There is another useful method by which one may cross-check on this figure. The Elizabeth I £1 coin was also minted in a known weight of 22 - carat gold, a 0.0249 lb avoir. Since the peso de oro was worth 8s 3d in 1573, a value mentioned in Sir Francis Drake Revived, a simple calculation gives 1,337 lb for the 130,000 pesos - a good agreement with the above figure, considering the accuracy of minting in those days.
Over half a ton of gold meant that the English and French were quite sufficiently burdened with gold alone. They could not possibly carry awkward silver bars as well - heavy for their value - though, no doubt, some tried to do so. The silver would have been for the allies, the Cimmarones to carry. We do not know how many Cimmarones were with Drake's party, but even if there were as many as forty, they would have had severe difficulty in carrying away as much as two tons of silver. The gold represented a full load for four mules. So, the remaining 186 mules were carrying 300 pounds of silver each, amounting altogether to 55,800 lb, some twenty-five tons. One can readily understand how it was that the returning Spaniards found so much just lying around.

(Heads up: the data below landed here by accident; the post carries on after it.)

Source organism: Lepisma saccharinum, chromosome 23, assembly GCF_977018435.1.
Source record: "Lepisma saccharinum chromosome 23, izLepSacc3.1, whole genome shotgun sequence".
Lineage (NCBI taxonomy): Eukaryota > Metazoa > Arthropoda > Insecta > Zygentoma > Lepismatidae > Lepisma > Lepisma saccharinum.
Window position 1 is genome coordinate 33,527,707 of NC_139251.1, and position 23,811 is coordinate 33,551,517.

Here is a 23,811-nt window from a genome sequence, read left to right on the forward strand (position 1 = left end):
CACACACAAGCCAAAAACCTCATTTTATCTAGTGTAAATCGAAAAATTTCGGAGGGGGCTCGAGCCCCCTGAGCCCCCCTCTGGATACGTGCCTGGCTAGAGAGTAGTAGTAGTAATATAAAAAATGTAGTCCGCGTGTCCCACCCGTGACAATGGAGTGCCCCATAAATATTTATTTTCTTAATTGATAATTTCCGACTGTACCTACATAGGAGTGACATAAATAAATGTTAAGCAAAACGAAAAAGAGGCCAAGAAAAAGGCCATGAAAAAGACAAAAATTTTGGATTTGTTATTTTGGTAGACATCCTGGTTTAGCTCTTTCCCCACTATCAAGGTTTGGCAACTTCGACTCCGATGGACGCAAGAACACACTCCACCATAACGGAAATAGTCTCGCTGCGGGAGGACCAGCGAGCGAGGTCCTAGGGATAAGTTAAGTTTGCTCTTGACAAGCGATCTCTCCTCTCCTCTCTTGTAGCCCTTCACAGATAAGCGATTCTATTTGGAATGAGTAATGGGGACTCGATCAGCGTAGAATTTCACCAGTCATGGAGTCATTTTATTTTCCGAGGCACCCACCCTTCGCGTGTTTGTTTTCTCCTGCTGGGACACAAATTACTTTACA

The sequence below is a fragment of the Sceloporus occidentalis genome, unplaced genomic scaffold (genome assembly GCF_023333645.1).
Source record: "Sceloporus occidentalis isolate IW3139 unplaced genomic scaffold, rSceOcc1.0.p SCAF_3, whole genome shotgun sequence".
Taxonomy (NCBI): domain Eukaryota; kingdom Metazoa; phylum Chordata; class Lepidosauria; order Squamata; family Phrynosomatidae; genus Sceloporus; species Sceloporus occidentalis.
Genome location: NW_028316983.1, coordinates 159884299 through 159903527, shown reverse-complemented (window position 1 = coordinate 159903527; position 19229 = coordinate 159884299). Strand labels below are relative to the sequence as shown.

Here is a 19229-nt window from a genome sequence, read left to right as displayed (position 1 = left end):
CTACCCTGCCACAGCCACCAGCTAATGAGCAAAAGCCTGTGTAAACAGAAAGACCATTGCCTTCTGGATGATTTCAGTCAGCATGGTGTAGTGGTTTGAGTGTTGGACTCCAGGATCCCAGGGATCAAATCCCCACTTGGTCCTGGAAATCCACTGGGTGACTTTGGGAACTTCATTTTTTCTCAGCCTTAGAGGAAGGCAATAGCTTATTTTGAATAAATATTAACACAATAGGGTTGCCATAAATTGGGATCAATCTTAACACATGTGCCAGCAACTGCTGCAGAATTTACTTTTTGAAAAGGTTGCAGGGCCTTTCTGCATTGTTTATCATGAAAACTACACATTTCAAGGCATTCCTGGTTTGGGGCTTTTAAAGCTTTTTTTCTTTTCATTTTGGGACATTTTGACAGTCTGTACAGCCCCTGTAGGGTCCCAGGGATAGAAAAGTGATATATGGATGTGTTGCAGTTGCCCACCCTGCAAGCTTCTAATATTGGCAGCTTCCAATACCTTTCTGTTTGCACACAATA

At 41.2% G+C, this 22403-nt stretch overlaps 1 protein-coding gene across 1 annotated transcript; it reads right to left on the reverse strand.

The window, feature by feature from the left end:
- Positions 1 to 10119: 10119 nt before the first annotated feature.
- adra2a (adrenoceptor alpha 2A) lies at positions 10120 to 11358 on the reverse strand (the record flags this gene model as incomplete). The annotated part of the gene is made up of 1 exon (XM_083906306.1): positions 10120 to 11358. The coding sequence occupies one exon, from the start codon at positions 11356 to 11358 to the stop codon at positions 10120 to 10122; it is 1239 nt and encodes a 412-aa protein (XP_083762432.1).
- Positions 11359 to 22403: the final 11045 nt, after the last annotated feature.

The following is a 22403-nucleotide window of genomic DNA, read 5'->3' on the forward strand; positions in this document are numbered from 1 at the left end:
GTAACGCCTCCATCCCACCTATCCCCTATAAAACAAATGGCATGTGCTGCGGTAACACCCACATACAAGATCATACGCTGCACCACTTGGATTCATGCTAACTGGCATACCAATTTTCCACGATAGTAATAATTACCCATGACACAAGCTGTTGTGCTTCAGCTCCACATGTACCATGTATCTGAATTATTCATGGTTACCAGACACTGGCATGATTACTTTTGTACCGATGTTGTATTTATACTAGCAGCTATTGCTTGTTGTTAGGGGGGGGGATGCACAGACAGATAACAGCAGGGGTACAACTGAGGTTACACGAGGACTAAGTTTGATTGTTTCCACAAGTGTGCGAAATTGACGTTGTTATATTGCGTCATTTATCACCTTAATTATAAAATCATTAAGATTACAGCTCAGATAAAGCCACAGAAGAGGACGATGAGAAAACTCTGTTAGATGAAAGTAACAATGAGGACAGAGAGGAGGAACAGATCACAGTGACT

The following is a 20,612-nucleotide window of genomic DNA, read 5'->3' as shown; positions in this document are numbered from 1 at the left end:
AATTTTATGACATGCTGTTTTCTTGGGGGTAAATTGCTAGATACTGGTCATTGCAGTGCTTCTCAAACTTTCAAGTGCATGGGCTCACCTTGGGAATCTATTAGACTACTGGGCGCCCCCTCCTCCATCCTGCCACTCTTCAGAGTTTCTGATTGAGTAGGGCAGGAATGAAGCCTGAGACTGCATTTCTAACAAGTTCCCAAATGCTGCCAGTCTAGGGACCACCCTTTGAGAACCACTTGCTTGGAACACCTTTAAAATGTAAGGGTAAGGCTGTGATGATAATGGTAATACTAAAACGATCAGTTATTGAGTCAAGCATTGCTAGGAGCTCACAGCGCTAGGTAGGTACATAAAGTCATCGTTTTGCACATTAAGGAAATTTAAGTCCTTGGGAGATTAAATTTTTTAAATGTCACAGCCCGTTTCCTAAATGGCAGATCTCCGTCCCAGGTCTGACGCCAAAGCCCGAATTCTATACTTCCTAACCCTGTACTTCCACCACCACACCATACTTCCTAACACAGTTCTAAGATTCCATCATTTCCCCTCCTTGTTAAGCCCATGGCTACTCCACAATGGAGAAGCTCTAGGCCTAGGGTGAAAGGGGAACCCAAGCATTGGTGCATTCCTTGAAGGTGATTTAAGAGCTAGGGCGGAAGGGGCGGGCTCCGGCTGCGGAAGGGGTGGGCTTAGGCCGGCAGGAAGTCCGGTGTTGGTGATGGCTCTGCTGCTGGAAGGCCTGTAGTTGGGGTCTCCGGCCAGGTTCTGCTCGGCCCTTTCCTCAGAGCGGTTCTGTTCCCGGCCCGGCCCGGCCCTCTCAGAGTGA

What was the value of Drake's treasure haul? Of course one can calculate the modern value of the weight of gold - some £3.5 million for 100,000 pesos. However there are several problems here. Most important is that the gold today is much less valuable than it was in the 16th century. Also the gold price varies significantly from day-to-day and substantially from year-to-year. Although the price has risen sharply in the present period of uncertainty, it has been at a relatively low level in recent years. It is worth less now than it was ten years ago, when I first made some of these calculations! The value of the pure gold in an Elizabethan £1 coin was a measly £86 ten years ago; it has now fallen to £79. This makes a nonsense of an attempt to compare values on this basis and does not even begin to reflect inflation since the 16th century.